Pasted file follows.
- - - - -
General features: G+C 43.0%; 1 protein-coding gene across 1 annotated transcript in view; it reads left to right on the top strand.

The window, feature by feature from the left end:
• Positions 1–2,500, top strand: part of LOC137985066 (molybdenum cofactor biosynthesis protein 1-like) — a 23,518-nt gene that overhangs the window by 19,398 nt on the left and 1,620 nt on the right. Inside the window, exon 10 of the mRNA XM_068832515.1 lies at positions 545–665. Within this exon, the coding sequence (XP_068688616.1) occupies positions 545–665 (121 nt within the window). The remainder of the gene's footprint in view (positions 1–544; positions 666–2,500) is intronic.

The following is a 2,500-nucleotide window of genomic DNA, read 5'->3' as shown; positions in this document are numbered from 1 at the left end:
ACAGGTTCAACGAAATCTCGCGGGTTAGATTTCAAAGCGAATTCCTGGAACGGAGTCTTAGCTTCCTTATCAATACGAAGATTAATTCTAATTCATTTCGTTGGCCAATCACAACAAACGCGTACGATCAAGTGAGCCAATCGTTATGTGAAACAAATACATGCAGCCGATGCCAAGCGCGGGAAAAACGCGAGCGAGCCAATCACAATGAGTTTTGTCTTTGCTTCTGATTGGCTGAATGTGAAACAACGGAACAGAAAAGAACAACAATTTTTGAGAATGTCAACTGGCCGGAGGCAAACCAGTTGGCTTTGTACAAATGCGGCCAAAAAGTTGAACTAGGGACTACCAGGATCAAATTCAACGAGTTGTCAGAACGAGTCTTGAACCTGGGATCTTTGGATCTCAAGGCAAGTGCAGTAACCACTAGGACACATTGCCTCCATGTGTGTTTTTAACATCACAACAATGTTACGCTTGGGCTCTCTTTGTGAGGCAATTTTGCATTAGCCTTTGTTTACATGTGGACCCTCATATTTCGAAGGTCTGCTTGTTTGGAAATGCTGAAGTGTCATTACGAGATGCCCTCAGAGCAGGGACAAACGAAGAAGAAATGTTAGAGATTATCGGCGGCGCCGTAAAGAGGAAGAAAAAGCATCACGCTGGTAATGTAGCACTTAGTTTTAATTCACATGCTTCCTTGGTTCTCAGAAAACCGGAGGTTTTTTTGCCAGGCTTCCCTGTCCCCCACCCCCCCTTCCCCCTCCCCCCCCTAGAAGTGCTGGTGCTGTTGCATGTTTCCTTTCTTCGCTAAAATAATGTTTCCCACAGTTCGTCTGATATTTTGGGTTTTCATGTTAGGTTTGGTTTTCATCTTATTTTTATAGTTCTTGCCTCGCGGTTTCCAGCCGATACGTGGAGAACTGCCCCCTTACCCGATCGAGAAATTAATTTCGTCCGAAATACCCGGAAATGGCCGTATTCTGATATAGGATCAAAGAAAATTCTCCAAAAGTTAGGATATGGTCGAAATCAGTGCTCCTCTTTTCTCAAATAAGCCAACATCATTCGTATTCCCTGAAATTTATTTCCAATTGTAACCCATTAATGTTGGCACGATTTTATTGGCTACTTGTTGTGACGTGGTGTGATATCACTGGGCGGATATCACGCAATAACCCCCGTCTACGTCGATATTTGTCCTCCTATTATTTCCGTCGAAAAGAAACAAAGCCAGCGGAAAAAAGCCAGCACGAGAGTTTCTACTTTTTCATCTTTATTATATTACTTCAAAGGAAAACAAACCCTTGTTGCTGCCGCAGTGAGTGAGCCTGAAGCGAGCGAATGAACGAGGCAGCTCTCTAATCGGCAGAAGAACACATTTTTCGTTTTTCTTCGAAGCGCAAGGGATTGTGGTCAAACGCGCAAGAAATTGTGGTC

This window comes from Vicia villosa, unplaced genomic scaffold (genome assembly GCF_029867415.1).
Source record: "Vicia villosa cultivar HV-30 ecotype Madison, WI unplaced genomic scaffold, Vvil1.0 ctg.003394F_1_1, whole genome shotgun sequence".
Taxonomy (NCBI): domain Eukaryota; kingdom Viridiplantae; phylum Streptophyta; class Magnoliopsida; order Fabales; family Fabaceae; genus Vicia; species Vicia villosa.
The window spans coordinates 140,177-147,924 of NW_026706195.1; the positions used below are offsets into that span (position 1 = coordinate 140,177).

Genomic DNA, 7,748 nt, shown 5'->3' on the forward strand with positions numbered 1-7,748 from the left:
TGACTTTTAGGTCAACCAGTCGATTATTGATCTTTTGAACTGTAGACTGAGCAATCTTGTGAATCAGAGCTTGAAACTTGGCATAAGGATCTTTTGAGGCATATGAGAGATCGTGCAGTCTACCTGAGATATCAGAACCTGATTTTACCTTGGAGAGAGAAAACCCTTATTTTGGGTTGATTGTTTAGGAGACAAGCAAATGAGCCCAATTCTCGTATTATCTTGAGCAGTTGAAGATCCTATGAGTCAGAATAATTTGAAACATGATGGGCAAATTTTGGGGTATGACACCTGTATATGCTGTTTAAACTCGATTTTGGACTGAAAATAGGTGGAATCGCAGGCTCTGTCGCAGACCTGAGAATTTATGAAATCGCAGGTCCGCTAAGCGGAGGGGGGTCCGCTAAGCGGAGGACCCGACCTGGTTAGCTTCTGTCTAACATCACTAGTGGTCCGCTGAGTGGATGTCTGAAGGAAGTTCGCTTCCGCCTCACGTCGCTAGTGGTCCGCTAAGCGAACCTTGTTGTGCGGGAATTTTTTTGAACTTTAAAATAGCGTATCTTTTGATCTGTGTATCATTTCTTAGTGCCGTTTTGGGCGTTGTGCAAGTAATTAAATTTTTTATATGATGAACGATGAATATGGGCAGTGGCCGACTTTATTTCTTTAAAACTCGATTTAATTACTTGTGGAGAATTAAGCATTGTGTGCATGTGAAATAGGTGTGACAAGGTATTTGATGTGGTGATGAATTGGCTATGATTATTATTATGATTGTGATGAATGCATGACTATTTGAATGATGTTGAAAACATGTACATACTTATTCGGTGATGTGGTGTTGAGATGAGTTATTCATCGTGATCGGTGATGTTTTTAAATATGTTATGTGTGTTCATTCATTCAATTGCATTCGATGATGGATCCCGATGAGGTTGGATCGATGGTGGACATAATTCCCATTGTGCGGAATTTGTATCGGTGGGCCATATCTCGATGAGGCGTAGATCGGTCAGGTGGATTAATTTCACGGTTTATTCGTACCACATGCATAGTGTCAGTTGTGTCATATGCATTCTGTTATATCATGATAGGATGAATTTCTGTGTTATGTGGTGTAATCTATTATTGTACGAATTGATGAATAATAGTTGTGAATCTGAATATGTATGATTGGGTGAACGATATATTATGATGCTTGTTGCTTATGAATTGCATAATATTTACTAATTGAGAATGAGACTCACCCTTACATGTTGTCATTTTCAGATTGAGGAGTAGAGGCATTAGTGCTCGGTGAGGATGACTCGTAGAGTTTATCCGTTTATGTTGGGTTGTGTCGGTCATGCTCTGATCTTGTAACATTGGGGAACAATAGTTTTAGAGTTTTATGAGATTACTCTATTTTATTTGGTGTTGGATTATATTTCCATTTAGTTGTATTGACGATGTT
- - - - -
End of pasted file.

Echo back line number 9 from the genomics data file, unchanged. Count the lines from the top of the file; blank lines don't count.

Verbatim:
The window spans coordinates 140,177-147,924 of NW_026706195.1; the positions used below are offsets into that span (position 1 = coordinate 140,177).